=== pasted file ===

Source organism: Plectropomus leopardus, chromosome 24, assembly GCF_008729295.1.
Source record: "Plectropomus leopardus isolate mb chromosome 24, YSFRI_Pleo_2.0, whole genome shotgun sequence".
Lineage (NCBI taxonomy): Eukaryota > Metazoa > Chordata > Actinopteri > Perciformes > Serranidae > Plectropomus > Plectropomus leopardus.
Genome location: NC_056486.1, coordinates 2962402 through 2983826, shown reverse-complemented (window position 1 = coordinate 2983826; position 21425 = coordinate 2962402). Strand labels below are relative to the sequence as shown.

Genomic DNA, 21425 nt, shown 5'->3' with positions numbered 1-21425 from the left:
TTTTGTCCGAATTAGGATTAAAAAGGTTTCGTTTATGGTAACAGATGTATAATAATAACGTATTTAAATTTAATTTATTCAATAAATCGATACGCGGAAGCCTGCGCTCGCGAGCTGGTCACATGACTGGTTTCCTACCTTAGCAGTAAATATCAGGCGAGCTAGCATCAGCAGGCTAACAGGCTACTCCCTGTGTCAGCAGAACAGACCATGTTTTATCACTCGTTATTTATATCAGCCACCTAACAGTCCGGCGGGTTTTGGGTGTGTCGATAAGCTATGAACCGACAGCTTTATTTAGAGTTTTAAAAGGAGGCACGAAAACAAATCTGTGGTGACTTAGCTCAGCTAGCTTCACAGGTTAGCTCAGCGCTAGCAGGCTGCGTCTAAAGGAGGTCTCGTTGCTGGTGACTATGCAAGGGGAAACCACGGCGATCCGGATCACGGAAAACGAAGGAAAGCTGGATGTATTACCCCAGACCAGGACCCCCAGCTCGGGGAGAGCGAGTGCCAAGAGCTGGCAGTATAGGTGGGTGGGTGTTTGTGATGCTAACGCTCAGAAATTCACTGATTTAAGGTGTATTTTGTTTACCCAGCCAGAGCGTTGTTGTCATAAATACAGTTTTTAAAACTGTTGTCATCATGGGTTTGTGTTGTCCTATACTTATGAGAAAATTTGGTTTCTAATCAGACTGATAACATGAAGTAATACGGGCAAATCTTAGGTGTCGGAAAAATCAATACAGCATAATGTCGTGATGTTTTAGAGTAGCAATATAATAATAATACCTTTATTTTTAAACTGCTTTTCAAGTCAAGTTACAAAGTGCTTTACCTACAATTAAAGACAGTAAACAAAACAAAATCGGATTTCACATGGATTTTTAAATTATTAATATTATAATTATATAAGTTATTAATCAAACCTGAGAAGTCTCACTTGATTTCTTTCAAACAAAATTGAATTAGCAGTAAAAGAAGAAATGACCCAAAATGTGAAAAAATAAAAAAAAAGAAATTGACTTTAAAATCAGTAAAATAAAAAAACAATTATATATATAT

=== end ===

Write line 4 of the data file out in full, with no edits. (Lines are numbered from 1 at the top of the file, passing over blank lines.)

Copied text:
Genome location: NC_056486.1, coordinates 2962402 through 2983826, shown reverse-complemented (window position 1 = coordinate 2983826; position 21425 = coordinate 2962402). Strand labels below are relative to the sequence as shown.